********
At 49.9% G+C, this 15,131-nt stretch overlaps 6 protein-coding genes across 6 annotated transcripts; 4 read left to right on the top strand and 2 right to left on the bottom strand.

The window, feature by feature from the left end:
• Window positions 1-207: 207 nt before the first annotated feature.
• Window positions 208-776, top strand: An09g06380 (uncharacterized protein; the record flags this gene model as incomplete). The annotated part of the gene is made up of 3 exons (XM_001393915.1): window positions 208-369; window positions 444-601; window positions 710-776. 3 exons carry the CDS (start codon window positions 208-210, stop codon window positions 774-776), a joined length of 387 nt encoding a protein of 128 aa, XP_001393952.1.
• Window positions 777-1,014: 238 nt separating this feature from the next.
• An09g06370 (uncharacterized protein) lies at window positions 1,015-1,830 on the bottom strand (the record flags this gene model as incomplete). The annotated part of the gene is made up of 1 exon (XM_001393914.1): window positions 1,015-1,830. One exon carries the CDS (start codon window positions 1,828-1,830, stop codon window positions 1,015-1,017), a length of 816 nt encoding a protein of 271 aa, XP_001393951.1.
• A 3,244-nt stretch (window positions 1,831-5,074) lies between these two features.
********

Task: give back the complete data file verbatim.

At 49.9% G+C, this 15,131-nt stretch overlaps 6 protein-coding genes across 6 annotated transcripts; 4 read left to right on the top strand and 2 right to left on the bottom strand.

The window, feature by feature from the left end:
• Window positions 1-207: 207 nt before the first annotated feature.
• Window positions 208-776, top strand: An09g06380 (uncharacterized protein; the record flags this gene model as incomplete). The annotated part of the gene is made up of 3 exons (XM_001393915.1): window positions 208-369; window positions 444-601; window positions 710-776. 3 exons carry the CDS (start codon window positions 208-210, stop codon window positions 774-776), a joined length of 387 nt encoding a protein of 128 aa, XP_001393952.1.
• Window positions 777-1,014: 238 nt separating this feature from the next.
• An09g06370 (uncharacterized protein) lies at window positions 1,015-1,830 on the bottom strand (the record flags this gene model as incomplete). The annotated part of the gene is made up of 1 exon (XM_001393914.1): window positions 1,015-1,830. One exon carries the CDS (start codon window positions 1,828-1,830, stop codon window positions 1,015-1,017), a length of 816 nt encoding a protein of 271 aa, XP_001393951.1.
• A 3,244-nt stretch (window positions 1,831-5,074) lies between these two features.